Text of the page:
Do you mean to advocate for military intervention in which we/the west aim to defeat Assad?

  6. Warren, choosing not to intervene is not choosing to do nothing. Humanitarian aid is still needed, to say nothing of an arms embargo. Essentially choosing not to intervene is choosing not to make a very bad situation into a living hell.

  7. steve says:

    The international criminal court should be punishing offenders not the USA. And if my car could fly it would be a plane.

  8. Well finally some word on the UN report. It was completed today, and the UN will determine timing of release, according to the CBC:


    We shall see if there is impartial evidence that points a finger at the regime. Even if it does end up being a low level Syrian Army commander who simply wanted to win a battle in a hurry, I believe that Assad should wear the responsibility. After all, it was the regime that dispersed the weapons to the battlefield. Hard to believe that local commanders would have access to sarin without VERY EXPLICIT rules of engagement. I am pre-supposing that Sarin was used, and it was the government forces that did so, because it stretches the bounds of credulity to cliam that the US specific intelligence regarding where the rockets originated from are completely false. But like I said, the UN report will be seen soon, and hopefully a whole lot of wild speculation will be laid to rest.

  9. Ian Howard says:

    Intervention is war no matter how you parse it. Do not rationalize or justify it. If there is no attainable objective do not entertain the idea.

    Preventive war was an invention of Hitler. Frankly, I would not even listen to anyone seriously that came and talked about such a thing.


    Allow the President to invade a neighboring nation whenever he shall deem it necessary to repel an invasion… and you allow him to make war at pleasure… If to-day he should choose to say he thinks it necessary to invade Canada to prevent the British from invading us, how could you stop him? You may say to him,–’I see no probability of the British invading us’; but he will say to you, ‘Be silent: I see it, if you don’t.’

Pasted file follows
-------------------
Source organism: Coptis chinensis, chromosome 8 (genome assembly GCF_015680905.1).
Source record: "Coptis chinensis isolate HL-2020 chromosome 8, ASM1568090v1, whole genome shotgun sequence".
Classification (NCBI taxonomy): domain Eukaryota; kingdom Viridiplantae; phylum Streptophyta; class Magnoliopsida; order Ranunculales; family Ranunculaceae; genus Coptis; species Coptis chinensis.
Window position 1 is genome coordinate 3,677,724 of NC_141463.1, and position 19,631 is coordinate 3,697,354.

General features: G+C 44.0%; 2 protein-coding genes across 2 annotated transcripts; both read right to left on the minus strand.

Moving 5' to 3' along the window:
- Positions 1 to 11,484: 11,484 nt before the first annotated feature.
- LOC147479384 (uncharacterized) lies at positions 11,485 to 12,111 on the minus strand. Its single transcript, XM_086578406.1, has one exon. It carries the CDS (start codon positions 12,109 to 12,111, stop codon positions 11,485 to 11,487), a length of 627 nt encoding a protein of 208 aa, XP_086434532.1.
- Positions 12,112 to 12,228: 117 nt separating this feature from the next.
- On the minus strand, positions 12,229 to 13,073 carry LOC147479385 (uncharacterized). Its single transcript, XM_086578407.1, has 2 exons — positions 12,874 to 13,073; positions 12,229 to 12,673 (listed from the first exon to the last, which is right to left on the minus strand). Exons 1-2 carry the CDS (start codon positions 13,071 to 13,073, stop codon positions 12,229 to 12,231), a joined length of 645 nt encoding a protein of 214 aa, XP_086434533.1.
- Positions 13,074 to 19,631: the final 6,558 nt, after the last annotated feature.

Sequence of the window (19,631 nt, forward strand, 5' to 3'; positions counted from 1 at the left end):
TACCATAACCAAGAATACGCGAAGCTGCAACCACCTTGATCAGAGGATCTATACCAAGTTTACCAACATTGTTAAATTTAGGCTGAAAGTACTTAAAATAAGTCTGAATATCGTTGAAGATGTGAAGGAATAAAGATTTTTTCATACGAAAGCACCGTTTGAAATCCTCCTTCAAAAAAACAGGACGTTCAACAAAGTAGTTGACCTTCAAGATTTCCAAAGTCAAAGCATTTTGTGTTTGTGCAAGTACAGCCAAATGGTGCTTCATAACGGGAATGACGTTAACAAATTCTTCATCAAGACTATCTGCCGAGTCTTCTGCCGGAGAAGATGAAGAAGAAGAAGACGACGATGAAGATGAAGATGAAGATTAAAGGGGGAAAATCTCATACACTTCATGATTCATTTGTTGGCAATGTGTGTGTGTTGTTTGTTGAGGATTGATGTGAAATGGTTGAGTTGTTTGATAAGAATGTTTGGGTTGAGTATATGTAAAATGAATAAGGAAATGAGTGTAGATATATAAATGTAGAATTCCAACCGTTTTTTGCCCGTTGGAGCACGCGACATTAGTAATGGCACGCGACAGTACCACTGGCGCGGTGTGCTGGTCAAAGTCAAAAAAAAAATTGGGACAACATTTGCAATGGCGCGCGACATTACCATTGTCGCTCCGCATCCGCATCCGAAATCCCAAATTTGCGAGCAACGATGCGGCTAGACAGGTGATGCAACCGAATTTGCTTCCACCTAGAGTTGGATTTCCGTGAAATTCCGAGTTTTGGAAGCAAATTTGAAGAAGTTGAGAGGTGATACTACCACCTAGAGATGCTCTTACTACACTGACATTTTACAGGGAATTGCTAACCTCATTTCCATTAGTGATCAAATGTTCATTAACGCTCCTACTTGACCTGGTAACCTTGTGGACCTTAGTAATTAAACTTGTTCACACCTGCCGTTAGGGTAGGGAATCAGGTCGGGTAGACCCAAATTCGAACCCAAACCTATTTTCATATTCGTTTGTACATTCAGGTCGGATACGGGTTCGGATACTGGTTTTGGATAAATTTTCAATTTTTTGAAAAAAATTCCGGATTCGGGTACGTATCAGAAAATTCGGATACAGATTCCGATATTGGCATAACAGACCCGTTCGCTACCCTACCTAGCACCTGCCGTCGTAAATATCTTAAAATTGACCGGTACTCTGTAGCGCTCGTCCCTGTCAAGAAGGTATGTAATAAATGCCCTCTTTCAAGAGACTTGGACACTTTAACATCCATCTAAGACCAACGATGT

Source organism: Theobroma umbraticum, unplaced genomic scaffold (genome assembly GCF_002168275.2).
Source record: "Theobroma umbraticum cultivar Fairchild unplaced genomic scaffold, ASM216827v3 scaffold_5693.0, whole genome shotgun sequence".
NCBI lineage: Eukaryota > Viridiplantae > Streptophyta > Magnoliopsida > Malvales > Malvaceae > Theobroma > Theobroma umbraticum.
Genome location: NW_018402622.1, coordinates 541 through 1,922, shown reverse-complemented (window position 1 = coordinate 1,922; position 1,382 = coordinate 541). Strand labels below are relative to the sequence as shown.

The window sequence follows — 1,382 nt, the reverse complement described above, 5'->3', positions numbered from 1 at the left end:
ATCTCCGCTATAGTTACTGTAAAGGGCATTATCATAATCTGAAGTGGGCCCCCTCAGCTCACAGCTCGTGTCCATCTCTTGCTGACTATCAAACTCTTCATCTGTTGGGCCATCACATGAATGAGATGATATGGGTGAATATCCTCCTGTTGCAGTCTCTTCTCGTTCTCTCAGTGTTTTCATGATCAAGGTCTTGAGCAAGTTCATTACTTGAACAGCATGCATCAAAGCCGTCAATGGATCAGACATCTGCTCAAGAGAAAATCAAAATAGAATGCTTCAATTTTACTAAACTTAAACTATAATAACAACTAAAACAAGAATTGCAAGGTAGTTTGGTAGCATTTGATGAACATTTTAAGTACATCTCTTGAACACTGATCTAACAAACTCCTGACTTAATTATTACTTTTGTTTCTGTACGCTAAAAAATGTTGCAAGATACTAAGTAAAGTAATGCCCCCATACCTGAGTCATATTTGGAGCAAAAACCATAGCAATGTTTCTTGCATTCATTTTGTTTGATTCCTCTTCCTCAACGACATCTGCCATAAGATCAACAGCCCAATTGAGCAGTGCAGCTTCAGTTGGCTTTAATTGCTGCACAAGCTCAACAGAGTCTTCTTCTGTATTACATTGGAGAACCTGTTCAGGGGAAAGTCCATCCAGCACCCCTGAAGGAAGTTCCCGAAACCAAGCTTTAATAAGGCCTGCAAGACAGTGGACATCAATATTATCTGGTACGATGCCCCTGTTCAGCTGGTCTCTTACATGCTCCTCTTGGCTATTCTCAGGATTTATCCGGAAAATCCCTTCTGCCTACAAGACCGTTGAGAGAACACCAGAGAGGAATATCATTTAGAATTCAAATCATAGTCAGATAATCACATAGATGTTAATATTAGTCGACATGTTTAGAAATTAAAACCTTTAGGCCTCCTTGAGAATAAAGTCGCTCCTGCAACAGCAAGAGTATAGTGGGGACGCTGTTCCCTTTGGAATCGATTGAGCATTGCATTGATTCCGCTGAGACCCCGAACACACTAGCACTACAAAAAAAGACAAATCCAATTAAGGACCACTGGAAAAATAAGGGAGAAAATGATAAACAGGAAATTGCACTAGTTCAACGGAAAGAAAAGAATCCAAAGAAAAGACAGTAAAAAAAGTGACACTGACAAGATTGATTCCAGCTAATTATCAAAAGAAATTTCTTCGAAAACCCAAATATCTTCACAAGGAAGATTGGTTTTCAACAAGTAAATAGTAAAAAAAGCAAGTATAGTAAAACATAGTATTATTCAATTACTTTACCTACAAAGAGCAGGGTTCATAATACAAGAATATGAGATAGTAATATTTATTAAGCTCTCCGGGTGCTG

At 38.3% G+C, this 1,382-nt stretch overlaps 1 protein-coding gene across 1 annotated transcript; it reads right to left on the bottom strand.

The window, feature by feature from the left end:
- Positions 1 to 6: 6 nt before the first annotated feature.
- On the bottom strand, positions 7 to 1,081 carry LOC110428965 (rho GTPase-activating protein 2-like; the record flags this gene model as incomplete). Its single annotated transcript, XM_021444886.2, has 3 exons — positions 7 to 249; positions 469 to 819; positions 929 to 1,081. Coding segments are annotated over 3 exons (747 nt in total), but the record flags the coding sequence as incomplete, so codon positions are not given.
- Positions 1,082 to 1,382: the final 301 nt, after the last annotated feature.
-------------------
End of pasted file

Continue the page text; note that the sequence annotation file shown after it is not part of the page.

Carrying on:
10. Jim Connaught says:

    Okay, the rebels oust the Assad Ba’athist regime and take control of the country. What happens next?

    The rebel factions will fight amongst themselves until a dominant group emerges. What we can be certain of is the Syrian Alewites and Christians will be slaughtered by the Sunni rebels laced with terrorists like alQaeda. It’s gonna be a bloodbath and nobody will care.

  11. MCBellecourt says:

    I can see the reasoning to oust Assad, but isn’t replacing him with representatives of Al Q’aida just another case of new boss same as old boss–or worse? Bottom line, I think the pressure is coming from the arms makers themselves because there’s no profit in peace for those evil bastards.

  12. Mark Baker says:

    Points to consider: